Frequent callers to telephone helplines: new evidence and a new service model

Pirkis, Jane, Middleton, Aves, Bassilios, Bridget, Harris, Meredith, Spittal, Matthew J., Fedszyn, Izabela, Chondros, Patty and Gunn, Jane (2016) Frequent callers to telephone helplines: new evidence and a new service model. International Journal of Mental Health Systems, 10 43: 1-9. doi:10.1186/s13033-016-0076-4

Author Pirkis, Jane
Middleton, Aves
Bassilios, Bridget
Harris, Meredith
Spittal, Matthew J.
Fedszyn, Izabela
Chondros, Patty
Gunn, Jane
Title Frequent callers to telephone helplines: new evidence and a new service model
Journal name International Journal of Mental Health Systems   Check publisher's open access policy
ISSN 1752-4458
Publication date 2016-05
Year available 2016
Sub-type Article (original research)
DOI 10.1186/s13033-016-0076-4
Open Access Status DOI
Volume 10
Issue 43
Start page 1
End page 9
Total pages 9
Place of publication London, United Kingdom
Publisher BioMed Central
Collection year 2017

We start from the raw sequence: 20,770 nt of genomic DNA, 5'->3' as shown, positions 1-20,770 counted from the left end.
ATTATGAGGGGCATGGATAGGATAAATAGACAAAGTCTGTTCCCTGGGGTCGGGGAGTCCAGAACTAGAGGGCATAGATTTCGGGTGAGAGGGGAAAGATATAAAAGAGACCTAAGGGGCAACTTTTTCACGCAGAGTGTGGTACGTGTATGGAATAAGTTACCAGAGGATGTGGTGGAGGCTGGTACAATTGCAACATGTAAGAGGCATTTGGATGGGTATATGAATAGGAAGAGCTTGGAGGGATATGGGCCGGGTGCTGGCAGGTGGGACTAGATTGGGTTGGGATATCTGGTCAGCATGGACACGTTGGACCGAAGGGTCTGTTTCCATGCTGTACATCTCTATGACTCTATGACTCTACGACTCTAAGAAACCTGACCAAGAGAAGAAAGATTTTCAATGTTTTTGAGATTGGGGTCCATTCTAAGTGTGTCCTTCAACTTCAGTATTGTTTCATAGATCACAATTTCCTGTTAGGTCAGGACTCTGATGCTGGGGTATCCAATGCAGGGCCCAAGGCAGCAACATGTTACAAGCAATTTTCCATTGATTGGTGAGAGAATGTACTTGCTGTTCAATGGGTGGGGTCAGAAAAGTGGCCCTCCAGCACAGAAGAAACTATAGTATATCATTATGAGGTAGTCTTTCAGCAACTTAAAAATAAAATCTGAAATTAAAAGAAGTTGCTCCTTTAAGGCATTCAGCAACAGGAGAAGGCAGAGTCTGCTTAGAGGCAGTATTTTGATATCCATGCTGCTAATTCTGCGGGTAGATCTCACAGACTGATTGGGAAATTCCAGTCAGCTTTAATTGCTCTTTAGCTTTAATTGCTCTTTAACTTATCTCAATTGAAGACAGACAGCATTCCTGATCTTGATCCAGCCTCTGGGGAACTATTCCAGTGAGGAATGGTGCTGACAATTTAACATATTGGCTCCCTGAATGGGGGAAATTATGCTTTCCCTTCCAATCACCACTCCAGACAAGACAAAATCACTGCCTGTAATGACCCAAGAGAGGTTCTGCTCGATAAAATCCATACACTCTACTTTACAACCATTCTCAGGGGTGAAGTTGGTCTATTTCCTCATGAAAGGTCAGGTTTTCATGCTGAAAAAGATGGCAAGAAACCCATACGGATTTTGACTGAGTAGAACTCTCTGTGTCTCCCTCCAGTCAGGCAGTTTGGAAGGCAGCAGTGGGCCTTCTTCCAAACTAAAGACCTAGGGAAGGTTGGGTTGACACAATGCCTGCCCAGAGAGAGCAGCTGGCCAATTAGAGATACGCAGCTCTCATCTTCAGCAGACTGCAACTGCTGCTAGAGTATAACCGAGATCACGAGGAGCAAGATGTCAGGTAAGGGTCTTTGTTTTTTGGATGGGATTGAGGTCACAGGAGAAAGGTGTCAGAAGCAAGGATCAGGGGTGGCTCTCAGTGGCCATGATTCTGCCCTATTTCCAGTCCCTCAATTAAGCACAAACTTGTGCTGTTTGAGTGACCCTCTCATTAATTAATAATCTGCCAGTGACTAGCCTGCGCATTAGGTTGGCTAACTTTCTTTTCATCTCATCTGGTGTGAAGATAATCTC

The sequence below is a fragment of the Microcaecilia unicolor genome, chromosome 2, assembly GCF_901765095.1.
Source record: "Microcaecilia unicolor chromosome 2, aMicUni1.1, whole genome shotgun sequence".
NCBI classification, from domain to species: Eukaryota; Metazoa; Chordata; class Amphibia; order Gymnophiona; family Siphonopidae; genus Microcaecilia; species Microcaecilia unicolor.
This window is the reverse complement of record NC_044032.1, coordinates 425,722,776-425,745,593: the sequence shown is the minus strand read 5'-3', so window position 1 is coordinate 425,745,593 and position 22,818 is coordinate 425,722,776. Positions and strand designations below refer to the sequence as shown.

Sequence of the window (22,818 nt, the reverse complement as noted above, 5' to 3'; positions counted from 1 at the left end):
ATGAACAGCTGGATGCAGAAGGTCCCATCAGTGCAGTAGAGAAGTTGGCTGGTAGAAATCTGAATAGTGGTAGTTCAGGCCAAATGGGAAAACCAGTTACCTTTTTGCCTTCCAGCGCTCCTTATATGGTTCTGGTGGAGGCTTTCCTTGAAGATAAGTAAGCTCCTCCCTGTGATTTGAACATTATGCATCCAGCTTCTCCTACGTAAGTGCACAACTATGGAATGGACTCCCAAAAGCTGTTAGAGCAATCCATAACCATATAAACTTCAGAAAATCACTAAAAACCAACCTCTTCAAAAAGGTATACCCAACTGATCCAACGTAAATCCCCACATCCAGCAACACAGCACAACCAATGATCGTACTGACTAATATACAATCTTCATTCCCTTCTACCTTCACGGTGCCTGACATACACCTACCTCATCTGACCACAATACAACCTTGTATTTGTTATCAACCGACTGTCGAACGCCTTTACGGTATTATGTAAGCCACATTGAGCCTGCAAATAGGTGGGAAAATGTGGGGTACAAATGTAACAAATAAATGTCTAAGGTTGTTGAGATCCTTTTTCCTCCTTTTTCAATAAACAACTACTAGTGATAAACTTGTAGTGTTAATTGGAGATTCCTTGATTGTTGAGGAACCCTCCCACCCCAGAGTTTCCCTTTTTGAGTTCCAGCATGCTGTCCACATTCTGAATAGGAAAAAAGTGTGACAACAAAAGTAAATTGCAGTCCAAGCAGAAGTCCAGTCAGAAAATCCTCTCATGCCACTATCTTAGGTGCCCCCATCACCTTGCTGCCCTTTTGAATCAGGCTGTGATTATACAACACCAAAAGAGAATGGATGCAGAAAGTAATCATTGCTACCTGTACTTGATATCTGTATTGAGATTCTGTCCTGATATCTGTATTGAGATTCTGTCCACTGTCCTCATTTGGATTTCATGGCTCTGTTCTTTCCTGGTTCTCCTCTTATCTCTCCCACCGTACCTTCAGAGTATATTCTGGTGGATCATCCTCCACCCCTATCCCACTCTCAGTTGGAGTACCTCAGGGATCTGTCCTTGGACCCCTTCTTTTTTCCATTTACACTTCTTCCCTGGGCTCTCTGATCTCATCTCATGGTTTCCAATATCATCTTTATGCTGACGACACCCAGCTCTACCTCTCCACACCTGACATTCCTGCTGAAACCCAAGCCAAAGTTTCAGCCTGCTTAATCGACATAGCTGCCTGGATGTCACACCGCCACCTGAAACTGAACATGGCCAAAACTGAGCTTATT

Language eng
Formatted abstract
This paper describes a program of work designed to inform a service model to address a challenge for telephone helplines, namely frequent callers.

We conducted a systematic literature review and four empirical studies that drew on different data sources—(a) routinely collected calls data from Lifeline, Australia’s largest telephone helpline; (b) data from surveys/interviews with Lifeline frequent callers; (c) data from the Diagnosis, Management and Outcomes of Depression in Primary Care (diamond) study; and (d) data from Australia’s National Survey of Mental Health and Wellbeing.

Frequent callers represent 3 % of callers but make 60 % of calls. They are isolated and have few social supports but are not “time wasters”; they have major mental and physical health problems and are often in crisis. They make use of other services for their mental health problems. The circumstances under which they use telephone helplines vary, but current service models reinforce their calling behaviour.

The findings point to a service model that might better serve the needs of both frequent callers and other callers. The model involves offering frequent callers an integrated, tailored service in which they are allocated a dedicated and specially trained telephone crisis supporter (TCS), and given set calling times. It also involves promoting better linkages between telephone helplines and other services that provide mental health care, particularly general practitioners (GPs) and other primary care providers. The next step is to refine and test the model.
Keyword Telephone
Frequent callers
Q-Index Code C1
Q-Index Status Provisional Code
Institutional Status UQ

Document type: Journal Article
Sub-type: Article (original research)
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